Even the White House can't explain President Donald Trump's tweets suggesting California environmental laws have worsened wildfires raging in that state.
On Tuesday, administration officials declined to offer any clarity on Trump's series of tweets claiming environmental laws and water regulations in California are hampering the state's ability to fight the wildfires. Wildfire experts and local officials say the President's claims simply don't hold up.
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Instead, some White House officials admitted to being slightly perplexed at where Trump may have gotten the notion that California's long-running water crisis and a debate over how to divide limited supplies are somehow related to the out of control fires.
While Trump's tweets can sometimes be linked to segments on Fox News, there have been no correlating segments linking the two issues in recent days on the channel that frequently serves as presidential inspiration. White House officials also couldn't say whether Trump had discussed the issue with California lawmakers involved in the water debate.
What Trump said
Trump launched his unfounded suggestions in a tweet on Sunday claiming: "California wildfires are being magnified & made so much worse by the bad environmental laws which aren't allowing massive amount of readily available water to be properly utilized."
He then claimed that the water is "being diverted into the Pacific Ocean."
He reiterated those claims on Monday, calling on Democratic California Gov. Jerry Brown to "allow the Free Flow of the vast amounts of water coming from the North and foolishly being diverted into the Pacific Ocean. Can be used for fires, farming and everything else."
Trump's claims are false, according to California officials and wildfire experts.
Trump said Tuesday at a dinner with business leaders that a "very tough situation" is underway in California, where wildfires are raging.
"It's been a very tough situation taking place in California for a number of years and we're going to have to have some meetings about it," Trump said from his Bedminster, New Jersey, golf club.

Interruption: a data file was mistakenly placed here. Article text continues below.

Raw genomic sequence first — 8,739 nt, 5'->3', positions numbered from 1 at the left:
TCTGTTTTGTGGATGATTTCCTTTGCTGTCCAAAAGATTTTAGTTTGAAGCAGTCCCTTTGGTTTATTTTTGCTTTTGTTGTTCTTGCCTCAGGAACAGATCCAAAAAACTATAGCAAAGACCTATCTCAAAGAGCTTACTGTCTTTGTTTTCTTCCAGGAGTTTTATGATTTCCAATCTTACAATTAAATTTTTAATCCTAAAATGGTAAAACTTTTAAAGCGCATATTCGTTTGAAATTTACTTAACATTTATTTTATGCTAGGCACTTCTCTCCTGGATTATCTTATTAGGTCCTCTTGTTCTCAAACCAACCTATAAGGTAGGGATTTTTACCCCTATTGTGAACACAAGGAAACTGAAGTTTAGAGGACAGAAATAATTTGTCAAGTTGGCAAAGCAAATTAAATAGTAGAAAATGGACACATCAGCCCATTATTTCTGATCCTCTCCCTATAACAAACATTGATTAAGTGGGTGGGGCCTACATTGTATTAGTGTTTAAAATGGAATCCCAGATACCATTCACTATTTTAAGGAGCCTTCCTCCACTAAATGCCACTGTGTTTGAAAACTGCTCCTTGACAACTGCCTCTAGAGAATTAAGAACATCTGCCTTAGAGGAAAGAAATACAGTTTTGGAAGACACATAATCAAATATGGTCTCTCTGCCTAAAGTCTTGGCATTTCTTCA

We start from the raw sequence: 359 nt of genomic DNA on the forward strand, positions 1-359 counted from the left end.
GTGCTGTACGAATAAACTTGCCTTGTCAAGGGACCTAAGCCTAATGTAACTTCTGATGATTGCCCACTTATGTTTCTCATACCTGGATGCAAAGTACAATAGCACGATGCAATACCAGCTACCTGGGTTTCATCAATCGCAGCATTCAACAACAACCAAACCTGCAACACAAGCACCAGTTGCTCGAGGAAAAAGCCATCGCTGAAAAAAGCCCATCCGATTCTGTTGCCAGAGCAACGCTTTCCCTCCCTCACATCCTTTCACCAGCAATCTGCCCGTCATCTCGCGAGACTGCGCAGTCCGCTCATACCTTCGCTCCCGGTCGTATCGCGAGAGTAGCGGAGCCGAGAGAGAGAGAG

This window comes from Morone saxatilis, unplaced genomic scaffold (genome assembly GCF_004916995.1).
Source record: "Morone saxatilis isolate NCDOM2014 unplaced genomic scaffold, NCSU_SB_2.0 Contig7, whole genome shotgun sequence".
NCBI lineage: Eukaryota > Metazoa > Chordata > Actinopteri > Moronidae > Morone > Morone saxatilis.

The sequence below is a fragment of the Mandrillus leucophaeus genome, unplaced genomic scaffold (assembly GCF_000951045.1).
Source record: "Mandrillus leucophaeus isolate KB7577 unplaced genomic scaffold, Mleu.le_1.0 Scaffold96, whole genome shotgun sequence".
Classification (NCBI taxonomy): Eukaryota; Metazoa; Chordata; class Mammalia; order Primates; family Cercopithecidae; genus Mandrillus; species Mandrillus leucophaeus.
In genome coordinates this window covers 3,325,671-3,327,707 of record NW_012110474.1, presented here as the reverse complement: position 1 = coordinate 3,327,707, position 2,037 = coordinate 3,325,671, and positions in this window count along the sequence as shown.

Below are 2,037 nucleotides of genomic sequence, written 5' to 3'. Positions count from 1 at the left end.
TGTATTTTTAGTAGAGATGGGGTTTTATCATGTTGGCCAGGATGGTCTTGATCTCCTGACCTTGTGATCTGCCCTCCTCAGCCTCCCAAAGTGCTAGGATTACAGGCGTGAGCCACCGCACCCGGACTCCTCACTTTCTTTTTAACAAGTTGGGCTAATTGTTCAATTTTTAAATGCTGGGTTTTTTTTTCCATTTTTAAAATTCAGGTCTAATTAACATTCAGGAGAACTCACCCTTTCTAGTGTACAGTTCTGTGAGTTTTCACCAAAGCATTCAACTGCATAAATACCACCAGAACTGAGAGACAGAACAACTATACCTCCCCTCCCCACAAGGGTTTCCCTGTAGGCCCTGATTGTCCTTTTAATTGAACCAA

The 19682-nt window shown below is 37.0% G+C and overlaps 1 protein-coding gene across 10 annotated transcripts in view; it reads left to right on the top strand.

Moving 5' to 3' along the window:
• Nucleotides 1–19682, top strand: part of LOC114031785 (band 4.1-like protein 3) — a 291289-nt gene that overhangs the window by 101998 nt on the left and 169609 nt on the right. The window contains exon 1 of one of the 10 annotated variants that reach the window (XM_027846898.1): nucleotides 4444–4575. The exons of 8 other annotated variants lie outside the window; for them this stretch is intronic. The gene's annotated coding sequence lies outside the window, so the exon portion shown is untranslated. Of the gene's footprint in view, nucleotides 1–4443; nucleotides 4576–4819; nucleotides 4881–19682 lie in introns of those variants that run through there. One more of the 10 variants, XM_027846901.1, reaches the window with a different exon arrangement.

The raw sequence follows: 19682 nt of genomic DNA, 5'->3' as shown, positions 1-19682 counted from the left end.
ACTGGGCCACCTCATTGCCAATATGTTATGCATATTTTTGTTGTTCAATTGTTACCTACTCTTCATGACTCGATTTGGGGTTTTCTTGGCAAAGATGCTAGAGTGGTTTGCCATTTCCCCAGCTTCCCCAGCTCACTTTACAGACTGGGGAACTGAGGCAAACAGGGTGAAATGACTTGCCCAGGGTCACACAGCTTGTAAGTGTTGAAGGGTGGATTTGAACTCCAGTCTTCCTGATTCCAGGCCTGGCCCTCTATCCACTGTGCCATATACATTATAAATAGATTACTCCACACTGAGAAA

Trump said there are "things you can do to mitigate" the damage, but did not expand upon his remarks.
He said he was "deeply grateful to firefighters and first responders" combating the flames, and said that his administration would do "everything in our power to protect those in harm's way."
He did not repeat his earlier claims, made on Twitter, that a water shortage was affecting impacting the state's ability to fight the fires.
What officials and experts have said
Local officials have made clear they have not had any difficulty accessing enough water to fight the fires. A FEMA official also told CNN there is no water shortage or problem with access to water hindering firefighting efforts in California.
Interior Department spokeswoman Heather Swift declined to comment on Trump's tweets: "We don't weigh in on the President's tweets. We let those statements speak for themselves."
As for water "being diverted into the Pacific Ocean," while there is a debate raging in California about how much water should be diverted to coastal communities versus farmers in the central part of the state, water is not being intentionally flushed into the ocean.
"I was stunned when I read this this morning," Henri Grissino-Mayer, a climatologist and biogeographer at the University of Tennessee, told CNN in an email. "California does NOT divert water to the ocean. Ridiculous."
Grissino-Mayer noted that water "is diverted to the coastal cities for a constant water supply but all such water is used by the coastal communities."
What's the context?
Trump's tweet comes after California water officials ignited a debate this summer by proposing a plan to limit the amount of water that can be drawn from the San Joaquin River for use in cities and farmlands.
The proposal has pitted farmers against fisheries and environmentalists, but Trump's attempt to connect the debate to wildfires doesn't pass muster.
Instead of environmental laws and water regulations, local officials and experts have said scorching heat and dry conditions have led to several of the worst wildfires California has ever seen.
Experts say those conditions are being driven by climate change, which Trump has previously dismissed as a hoax.